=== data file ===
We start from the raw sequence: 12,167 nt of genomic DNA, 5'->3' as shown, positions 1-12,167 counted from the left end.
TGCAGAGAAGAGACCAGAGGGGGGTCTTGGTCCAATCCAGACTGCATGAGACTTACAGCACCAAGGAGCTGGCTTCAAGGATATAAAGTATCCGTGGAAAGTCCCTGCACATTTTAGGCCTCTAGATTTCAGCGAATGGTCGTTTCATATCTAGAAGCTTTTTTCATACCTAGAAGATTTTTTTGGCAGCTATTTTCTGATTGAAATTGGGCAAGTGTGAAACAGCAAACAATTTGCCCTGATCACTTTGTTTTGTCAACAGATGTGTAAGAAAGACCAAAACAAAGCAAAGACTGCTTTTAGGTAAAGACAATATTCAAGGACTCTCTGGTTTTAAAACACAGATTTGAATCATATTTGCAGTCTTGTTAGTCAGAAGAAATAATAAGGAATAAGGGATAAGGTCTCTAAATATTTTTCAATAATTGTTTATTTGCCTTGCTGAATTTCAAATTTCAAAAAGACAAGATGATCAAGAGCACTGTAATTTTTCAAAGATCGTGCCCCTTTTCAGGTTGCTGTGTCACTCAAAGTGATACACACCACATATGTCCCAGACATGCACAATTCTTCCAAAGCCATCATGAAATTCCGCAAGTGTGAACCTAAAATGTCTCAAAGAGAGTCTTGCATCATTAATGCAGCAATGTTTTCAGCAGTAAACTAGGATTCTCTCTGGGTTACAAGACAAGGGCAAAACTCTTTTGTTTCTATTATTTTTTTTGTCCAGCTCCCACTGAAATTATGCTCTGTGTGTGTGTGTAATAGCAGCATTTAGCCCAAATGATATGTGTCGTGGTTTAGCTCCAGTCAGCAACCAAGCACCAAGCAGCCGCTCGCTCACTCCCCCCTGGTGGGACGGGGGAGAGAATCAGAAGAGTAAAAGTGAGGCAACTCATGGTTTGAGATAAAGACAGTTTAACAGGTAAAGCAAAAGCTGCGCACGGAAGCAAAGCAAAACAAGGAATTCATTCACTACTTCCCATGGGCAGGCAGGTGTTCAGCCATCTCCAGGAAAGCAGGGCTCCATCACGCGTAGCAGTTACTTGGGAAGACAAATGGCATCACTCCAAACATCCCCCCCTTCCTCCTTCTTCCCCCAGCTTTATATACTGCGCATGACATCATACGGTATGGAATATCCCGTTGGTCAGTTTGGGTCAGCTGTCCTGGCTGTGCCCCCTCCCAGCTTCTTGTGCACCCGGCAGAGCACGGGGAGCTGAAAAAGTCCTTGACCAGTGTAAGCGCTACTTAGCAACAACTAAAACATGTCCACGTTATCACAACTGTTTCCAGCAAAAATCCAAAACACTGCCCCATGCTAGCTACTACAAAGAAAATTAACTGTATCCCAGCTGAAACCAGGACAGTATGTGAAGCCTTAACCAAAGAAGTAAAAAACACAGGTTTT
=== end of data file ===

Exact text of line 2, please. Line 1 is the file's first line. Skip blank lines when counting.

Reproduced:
TGCAGAGAAGAGACCAGAGGGGGGTCTTGGTCCAATCCAGACTGCATGAGACTTACAGCACCAAGGAGCTGGCTTCAAGGATATAAAGTATCCGTGGAAAGTCCCTGCACATTTTAGGCCTCTAGATTTCAGCGAATGGTCGTTTCATATCTAGAAGCTTTTTTCATACCTAGAAGATTTTTTTGGCAGCTATTTTCTGATTGAAATTGGGCAAGTGTGAAACAGCAAACAATTTGCCCTGATCACTTTGTTTTGTCAACAGATGTGTAAGAAAGACCAAAACAAAGCAAAGACTGCTTTTAGGTAAAGACAATATTCAAGGACTCTCTGGTTTTAAAACACAGATTTGAATCATATTTGCAGTCTTGTTAGTCAGAAGAAATAATAAGGAATAAGGGATAAGGTCTCTAAATATTTTTCAATAATTGTTTATTTGCCTTGCTGAATTTCAAATTTCAAAAAGACAAGATGATCAAGAGCACTGTAATTTTTCAAAGATCGTGCCCCTTTTCAGGTTGCTGTGTCACTCAAAGTGATACACACCACATATGTCCCAGACATGCACAATTCTTCCAAAGCCATCATGAAATTCCGCAAGTGTGAACCTAAAATGTCTCAAAGAGAGTCTTGCATCATTAATGCAGCAATGTTTTCAGCAGTAAACTAGGATTCTCTCTGGGTTACAAGACAAGGGCAAAACTCTTTTGTTTCTATTATTTTTTTTGTCCAGCTCCCACTGAAATTATGCTCTGTGTGTGTGTGTAATAGCAGCATTTAGCCCAAATGATATGTGTCGTGGTTTAGCTCCAGTCAGCAACCAAGCACCAAGCAGCCGCTCGCTCACTCCCCCCTGGTGGGACGGGGGAGAGAATCAGAAGAGTAAAAGTGAGGCAACTCATGGTTTGAGATAAAGACAGTTTAACAGGTAAAGCAAAAGCTGCGCACGGAAGCAAAGCAAAACAAGGAATTCATTCACTACTTCCCATGGGCAGGCAGGTGTTCAGCCATCTCCAGGAAAGCAGGGCTCCATCACGCGTAGCAGTTACTTGGGAAGACAAATGGCATCACTCCAAACATCCCCCCCTTCCTCCTTCTTCCCCCAGCTTTATATACTGCGCATGACATCATACGGTATGGAATATCCCGTTGGTCAGTTTGGGTCAGCTGTCCTGGCTGTGCCCCCTCCCAGCTTCTTGTGCACCCGGCAGAGCACGGGGAGCTGAAAAAGTCCTTGACCAGTGTAAGCGCTACTTAGCAACAACTAAAACATGTCCACGTTATCACAACTGTTTCCAGCAAAAATCCAAAACACTGCCCCATGCTAGCTACTACAAAGAAAATTAACTGTATCCCAGCTGAAACCAGGACAGTATGTGAAGCCTTAACCAAAGAAGTAAAAAACACAGGTTTT